Kherson Examined, Or: What Would General Mundabor Do?
Yesterday, something strange (and sad) happened: the Russians announced they would retire from Kherson city and all the territories west of the River (the “right bank”, as the river flows towards the south). Not what I wanted to read, for sure.
This is unpleasant for every supporter of Russia. However, instead of behaving like children (a fashionable behaviour in pro-Russian Telegram channels), we should look at the situation and see what prompted this decision. Military operations, special or not, are not fought on twitter, and they require a longer time horizon than the next two hours.
It was clear since the famous interview of General Surovikin (the new Military Supremo) that he *did not like one bit the situation he had inherited in Kherson*. This can be described, in two words, as a dangerous bridgehead with an immense river (the Dnepr) at the back, a risk of flooding of your soldiers if the nearby dam is broken, and a great difficulty in resupplying them with food and ammo. You need to imagine the Kherson region as being constrained by a big bottleneck, causing a great danger of having tens of thousands of soldiers either flooded or left without ammo. If the soldiers are cut off from resupply and retreat, you have a huge cauldron with 20k or more Russians soldiers stuck in. Hence, Surovikin statement, last month, that “difficult decisions might have to be made”.
Around one month has gone since that interview. I think that Surovikin has seen that the bottleneck cannot be eliminated (the river is still huge, and the Ukrainian are still good at shelling the pontoon bridges). Now that the civilian population has been (wisely) evacuated and he is free to make his own decision, the guy has simply decided that he would do what is better for his soldier and his army, not the PR machine and the Twitter warriors.
Could he have held Kherson? For sure. This is so obvious that you can see, since yesterday, that the Ukrainians still hesitate to advance, so scared they are that this is a trap. He could have held Kherson and he could have, when the attack comes, inflict big losses on the Ukrainian forces. Still, this would have come at at a price to pay in losses for his own soldiers, and at the risk of the Ukrainian managing to break the dam, or to starve his troops of ammo and other logistics. From the fact that Surovikin decided to choose the safety of his soldiers, you understand that this one is the exact opposite of Zelensky, sending his soldiers to die for the sake of two days’ headlines or more almsgiving from the West.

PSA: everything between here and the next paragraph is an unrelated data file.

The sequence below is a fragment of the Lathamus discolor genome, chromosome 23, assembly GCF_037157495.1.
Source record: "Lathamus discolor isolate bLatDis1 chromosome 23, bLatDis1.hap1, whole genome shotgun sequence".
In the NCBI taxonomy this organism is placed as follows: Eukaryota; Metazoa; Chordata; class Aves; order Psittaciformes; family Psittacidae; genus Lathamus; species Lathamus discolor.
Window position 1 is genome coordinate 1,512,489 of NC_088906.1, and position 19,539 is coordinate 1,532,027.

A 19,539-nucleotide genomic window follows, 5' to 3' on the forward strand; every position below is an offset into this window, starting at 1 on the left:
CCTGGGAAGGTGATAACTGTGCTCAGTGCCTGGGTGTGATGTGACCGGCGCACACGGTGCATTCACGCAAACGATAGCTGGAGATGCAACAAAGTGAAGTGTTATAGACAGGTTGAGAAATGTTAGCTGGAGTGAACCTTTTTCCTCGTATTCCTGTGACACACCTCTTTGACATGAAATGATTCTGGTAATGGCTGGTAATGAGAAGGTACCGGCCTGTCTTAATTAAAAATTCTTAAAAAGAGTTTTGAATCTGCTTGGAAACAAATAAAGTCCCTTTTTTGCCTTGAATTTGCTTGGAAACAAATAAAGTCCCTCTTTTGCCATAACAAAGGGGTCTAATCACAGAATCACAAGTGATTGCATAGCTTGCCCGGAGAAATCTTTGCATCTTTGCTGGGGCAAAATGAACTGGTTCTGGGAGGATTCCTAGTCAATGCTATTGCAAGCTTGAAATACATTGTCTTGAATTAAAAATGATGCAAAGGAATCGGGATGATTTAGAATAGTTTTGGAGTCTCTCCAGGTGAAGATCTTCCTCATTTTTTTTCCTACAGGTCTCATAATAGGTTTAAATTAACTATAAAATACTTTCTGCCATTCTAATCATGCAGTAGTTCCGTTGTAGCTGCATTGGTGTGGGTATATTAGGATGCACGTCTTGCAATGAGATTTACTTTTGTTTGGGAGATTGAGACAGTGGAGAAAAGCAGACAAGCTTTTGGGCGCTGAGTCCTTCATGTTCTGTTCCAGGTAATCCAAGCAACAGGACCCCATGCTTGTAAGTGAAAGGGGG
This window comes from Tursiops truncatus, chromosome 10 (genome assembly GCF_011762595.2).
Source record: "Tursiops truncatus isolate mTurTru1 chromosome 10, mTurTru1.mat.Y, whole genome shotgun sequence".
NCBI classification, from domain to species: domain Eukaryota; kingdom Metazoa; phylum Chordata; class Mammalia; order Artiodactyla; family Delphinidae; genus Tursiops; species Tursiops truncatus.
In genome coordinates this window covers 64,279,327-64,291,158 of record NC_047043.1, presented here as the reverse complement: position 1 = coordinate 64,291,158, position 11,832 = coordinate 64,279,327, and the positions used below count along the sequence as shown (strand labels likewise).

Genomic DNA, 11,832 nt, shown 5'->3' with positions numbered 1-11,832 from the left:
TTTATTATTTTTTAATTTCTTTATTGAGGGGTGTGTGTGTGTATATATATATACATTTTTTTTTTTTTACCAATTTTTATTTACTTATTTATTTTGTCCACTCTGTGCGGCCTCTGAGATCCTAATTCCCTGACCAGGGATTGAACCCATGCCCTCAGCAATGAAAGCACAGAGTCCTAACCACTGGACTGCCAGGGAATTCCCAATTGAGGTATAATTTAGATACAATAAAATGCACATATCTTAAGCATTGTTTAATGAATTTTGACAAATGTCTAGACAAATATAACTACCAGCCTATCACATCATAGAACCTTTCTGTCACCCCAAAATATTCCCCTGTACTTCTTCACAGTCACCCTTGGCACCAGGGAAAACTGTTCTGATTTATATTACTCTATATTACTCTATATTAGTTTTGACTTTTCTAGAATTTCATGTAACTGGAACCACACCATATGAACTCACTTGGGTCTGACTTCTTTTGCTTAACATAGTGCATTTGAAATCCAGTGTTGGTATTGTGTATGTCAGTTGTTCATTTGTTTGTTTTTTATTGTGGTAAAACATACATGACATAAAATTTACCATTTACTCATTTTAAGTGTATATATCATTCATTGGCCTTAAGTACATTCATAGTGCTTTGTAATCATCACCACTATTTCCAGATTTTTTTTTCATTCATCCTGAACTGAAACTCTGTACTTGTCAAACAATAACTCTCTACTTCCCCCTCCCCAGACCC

Basically, you can see it in this way: Surovikin is put in charge of the entire front. He looks at it and says to himself: “if I had had my way from day one, is this the front line I would have wanted? With this highly symbolic, but difficult to keep bridgehead, that could, one day, cause a huge loss for which I, not my predecessors who put me in this situation in the first place, would be blamed?”
We know for sure, since yesterday, what answer Surovikin gave to this question. I think he decided to do this one month ago, he simply needed the time to evacuate the civilian population and prepare the Russians for the “difficult decision” he had announced. He is also showing that this one is his own decision, not a retreat forced by an actual, ongoing Ukrainian attack.